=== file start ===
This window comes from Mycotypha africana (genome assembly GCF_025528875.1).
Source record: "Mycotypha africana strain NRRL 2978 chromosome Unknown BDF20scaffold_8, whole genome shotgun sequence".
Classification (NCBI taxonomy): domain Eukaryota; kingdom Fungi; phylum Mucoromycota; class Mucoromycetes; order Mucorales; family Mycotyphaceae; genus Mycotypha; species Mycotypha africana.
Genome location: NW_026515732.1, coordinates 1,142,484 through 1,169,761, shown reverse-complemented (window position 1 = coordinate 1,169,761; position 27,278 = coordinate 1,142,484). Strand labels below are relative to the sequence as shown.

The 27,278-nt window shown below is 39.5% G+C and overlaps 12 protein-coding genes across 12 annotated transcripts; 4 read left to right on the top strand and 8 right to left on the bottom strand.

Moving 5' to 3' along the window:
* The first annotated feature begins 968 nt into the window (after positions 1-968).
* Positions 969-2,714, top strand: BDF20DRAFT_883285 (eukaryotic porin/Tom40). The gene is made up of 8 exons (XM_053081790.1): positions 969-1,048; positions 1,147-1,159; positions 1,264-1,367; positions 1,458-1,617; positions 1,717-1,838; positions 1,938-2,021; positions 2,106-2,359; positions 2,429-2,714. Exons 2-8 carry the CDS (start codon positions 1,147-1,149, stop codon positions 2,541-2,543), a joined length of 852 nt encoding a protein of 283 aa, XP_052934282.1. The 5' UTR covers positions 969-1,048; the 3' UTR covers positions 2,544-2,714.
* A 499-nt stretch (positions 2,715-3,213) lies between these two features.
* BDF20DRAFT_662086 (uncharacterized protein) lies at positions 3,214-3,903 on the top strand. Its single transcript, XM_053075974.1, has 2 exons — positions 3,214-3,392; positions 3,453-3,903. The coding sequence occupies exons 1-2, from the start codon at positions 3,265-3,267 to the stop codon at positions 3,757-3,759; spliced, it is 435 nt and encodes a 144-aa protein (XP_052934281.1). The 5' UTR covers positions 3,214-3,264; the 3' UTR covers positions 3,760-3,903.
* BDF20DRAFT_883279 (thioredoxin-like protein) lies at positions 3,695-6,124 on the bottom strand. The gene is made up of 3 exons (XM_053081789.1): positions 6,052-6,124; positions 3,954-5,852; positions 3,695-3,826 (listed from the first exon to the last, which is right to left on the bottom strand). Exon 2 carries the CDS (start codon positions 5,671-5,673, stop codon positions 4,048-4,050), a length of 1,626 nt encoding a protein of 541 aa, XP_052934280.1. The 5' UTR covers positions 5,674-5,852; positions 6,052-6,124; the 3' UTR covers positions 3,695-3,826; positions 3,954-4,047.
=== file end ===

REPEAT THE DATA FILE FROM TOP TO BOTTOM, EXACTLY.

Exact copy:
This window comes from Mycotypha africana (genome assembly GCF_025528875.1).
Source record: "Mycotypha africana strain NRRL 2978 chromosome Unknown BDF20scaffold_8, whole genome shotgun sequence".
Classification (NCBI taxonomy): domain Eukaryota; kingdom Fungi; phylum Mucoromycota; class Mucoromycetes; order Mucorales; family Mycotyphaceae; genus Mycotypha; species Mycotypha africana.
Genome location: NW_026515732.1, coordinates 1,142,484 through 1,169,761, shown reverse-complemented (window position 1 = coordinate 1,169,761; position 27,278 = coordinate 1,142,484). Strand labels below are relative to the sequence as shown.

The 27,278-nt window shown below is 39.5% G+C and overlaps 12 protein-coding genes across 12 annotated transcripts; 4 read left to right on the top strand and 8 right to left on the bottom strand.

Moving 5' to 3' along the window:
* The first annotated feature begins 968 nt into the window (after positions 1-968).
* Positions 969-2,714, top strand: BDF20DRAFT_883285 (eukaryotic porin/Tom40). The gene is made up of 8 exons (XM_053081790.1): positions 969-1,048; positions 1,147-1,159; positions 1,264-1,367; positions 1,458-1,617; positions 1,717-1,838; positions 1,938-2,021; positions 2,106-2,359; positions 2,429-2,714. Exons 2-8 carry the CDS (start codon positions 1,147-1,149, stop codon positions 2,541-2,543), a joined length of 852 nt encoding a protein of 283 aa, XP_052934282.1. The 5' UTR covers positions 969-1,048; the 3' UTR covers positions 2,544-2,714.
* A 499-nt stretch (positions 2,715-3,213) lies between these two features.
* BDF20DRAFT_662086 (uncharacterized protein) lies at positions 3,214-3,903 on the top strand. Its single transcript, XM_053075974.1, has 2 exons — positions 3,214-3,392; positions 3,453-3,903. The coding sequence occupies exons 1-2, from the start codon at positions 3,265-3,267 to the stop codon at positions 3,757-3,759; spliced, it is 435 nt and encodes a 144-aa protein (XP_052934281.1). The 5' UTR covers positions 3,214-3,264; the 3' UTR covers positions 3,760-3,903.
* BDF20DRAFT_883279 (thioredoxin-like protein) lies at positions 3,695-6,124 on the bottom strand. The gene is made up of 3 exons (XM_053081789.1): positions 6,052-6,124; positions 3,954-5,852; positions 3,695-3,826 (listed from the first exon to the last, which is right to left on the bottom strand). Exon 2 carries the CDS (start codon positions 5,671-5,673, stop codon positions 4,048-4,050), a length of 1,626 nt encoding a protein of 541 aa, XP_052934280.1. The 5' UTR covers positions 5,674-5,852; positions 6,052-6,124; the 3' UTR covers positions 3,695-3,826; positions 3,954-4,047.